Thursday, June 22, 2006

Self-Direction in Adult Learning

Self-Direction in Adult Learning is a book from 1991 that was put online by the authors after it went out of print (gotta love that). I was most interested in Chapter 5, which focused on qualitative studies on self-directed learning, and includes a look at historical figures who became experts in their fields without formal training or education. I was interested in this one about how people decide on and pursue self-directed learning experiences:
"Spear and Mocker's conclusions, which seem to challenge the oft-accepted view that self-directed learning is a clearly deliberate, well-planned, and linear series of episodes are reflected in the following statement: 'Because self-directed learning occurs in a natural environment dominated by chance elements and is in contrast to the artificial and controlled elements which characterize formal instructional environments, it seems useful to investigate the possibly differing effects of the natural environments on the learning process.'"
I think it is generally true that informal learning tends to not be very goal-oriented, but I wonder why this is. Are we more process-oriented when we pursue learning for ourselves? Is it because we don't have good tools or experiences to set goals and seek out specific resources that match those goals?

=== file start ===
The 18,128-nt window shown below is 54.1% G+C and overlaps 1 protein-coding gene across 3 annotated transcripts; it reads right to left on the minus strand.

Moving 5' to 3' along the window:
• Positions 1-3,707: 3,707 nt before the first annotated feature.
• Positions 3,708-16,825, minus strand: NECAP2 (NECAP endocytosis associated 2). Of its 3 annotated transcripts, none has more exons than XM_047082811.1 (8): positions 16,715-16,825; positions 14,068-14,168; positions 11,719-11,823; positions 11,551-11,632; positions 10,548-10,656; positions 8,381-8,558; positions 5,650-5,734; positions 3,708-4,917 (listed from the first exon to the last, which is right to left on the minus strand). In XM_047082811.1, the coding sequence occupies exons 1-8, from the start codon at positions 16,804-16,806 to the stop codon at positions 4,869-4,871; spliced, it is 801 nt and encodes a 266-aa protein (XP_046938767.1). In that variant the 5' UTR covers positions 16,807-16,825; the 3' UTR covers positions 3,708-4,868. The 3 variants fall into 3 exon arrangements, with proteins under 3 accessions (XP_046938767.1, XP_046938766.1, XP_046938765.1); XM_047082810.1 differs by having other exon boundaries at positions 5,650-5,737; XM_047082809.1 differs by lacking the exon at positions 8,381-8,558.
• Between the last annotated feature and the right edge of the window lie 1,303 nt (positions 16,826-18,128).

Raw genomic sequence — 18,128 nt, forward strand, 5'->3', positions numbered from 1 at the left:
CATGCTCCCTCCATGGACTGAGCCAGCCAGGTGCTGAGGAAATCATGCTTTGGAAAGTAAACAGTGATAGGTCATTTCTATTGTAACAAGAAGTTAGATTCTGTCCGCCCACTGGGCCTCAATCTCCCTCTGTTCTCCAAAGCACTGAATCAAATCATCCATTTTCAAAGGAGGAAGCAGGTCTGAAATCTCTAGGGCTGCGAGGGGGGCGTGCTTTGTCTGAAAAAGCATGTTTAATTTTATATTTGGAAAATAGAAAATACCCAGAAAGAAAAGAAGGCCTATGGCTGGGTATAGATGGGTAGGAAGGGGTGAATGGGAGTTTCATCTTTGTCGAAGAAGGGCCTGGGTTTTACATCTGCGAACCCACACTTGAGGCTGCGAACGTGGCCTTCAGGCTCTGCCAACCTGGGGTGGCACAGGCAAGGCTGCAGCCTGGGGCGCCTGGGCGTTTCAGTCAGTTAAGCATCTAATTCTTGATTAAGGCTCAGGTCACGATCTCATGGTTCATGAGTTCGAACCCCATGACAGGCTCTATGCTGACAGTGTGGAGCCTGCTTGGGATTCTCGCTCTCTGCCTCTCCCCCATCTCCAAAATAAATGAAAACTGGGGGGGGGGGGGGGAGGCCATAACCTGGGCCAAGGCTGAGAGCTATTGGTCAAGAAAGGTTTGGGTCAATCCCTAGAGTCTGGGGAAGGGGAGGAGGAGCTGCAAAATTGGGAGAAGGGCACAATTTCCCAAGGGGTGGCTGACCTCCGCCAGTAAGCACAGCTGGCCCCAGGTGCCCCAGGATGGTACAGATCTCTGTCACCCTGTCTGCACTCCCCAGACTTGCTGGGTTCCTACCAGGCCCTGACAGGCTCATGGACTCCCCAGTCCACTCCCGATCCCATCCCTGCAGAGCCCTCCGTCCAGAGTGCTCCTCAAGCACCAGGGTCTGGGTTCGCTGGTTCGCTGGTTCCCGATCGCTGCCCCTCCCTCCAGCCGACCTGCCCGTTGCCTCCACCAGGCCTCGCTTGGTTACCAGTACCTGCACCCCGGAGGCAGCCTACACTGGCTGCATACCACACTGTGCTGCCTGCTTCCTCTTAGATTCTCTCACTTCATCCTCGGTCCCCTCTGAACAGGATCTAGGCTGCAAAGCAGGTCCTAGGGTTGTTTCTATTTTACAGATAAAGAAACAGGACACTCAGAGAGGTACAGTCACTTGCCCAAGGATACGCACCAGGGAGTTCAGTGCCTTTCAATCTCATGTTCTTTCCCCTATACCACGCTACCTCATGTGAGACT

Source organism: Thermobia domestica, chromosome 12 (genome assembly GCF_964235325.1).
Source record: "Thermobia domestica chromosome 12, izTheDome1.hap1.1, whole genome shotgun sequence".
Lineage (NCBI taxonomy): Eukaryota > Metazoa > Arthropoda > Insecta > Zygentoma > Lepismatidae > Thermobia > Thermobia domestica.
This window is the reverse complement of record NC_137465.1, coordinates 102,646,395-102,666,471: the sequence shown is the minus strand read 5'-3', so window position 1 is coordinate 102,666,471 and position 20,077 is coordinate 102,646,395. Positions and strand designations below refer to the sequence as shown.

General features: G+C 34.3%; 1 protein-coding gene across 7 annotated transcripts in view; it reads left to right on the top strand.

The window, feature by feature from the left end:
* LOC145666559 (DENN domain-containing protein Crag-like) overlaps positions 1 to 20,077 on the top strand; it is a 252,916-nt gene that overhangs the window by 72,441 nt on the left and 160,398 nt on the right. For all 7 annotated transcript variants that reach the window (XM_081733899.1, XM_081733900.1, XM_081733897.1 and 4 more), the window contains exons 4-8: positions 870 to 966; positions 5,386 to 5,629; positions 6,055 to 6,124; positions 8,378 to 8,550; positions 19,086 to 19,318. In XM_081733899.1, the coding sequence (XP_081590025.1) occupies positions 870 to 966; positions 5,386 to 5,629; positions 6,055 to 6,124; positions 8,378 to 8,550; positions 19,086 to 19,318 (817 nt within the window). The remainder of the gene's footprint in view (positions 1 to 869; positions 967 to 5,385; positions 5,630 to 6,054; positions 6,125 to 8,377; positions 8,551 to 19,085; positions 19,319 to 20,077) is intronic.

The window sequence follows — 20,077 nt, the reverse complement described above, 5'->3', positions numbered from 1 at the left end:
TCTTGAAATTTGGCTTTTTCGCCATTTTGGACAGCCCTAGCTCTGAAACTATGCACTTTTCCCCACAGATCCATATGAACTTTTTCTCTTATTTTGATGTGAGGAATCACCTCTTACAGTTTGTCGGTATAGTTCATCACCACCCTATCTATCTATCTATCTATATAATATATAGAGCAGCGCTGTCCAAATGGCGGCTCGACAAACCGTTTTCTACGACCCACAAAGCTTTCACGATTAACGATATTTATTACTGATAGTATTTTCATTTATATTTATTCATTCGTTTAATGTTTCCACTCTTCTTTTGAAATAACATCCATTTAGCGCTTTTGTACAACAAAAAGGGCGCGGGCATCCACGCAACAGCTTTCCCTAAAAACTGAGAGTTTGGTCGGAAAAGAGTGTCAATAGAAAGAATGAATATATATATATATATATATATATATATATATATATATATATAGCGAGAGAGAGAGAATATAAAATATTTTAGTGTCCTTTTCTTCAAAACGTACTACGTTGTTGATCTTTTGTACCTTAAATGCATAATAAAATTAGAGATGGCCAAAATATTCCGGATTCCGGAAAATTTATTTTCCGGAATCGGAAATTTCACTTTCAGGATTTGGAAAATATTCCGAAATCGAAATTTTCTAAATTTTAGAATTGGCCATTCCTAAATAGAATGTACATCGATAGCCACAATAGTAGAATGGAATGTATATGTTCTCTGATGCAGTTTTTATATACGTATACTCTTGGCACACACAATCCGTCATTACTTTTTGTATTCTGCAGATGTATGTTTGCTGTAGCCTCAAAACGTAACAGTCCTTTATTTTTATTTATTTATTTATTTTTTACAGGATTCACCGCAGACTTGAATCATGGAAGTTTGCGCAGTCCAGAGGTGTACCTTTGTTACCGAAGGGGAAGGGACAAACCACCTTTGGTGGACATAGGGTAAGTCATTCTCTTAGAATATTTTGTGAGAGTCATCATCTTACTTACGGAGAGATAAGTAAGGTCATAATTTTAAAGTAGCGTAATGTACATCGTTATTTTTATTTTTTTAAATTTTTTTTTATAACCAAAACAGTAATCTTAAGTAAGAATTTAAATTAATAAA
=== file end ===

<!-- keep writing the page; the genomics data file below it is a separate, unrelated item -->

Another section summarized the findings from a study on self-directed learning done in the '80s. A couple of them:
"The ways people talked about how they go about their self-directed learning varied, but most referred to visualizing the end state of the learning goal before they entered into the effort. Suggests further exploration of the process of visualization as a guide or motivating phenomena in self-directed learning.

Learning since leaving school has been varied, challenging and meaningful. People commented on how much more they have learned outside of the public school context. They enjoy self-directed learning because they can do it at their own pace and without anybody judging them. This is consistent with findings from other research on self-directed learning. Suggests self-directed learning should be taken seriously as an alternative form of learning."
Following this section, there's a bit about libraries as resource centers for self-directed learners. It's ok, but the absence of the web from older articles like this is downright jolting: "As for the resources made available to learners, it is clear that the book remains the primary resource utilized by library learners." This seems almost hilarious now, at least to those of us who have spent the last decade learning as much online as from books or libraries. It makes me wonder how much the web (and our recent experience using it to learn) has raised our expectations for self-directed learning and forced us to question the fundamentals of traditional schooling more than ever.

1 comment:

Joan Vinall-Cox said...

I see myself as a strong informal learner using books, the Web and other people (communities of practice) to learn about what I need to know and what I am curious about. I wrote about my autodidactic behaviour here - http://elgg.net/pedagogy/weblog/7215.html and in my 2004 Ph.D. thesis Following the Threadwhere I researched my own learning patterns.

I believe that increasingly people are going to value self-direction in learning as much as institutional paths.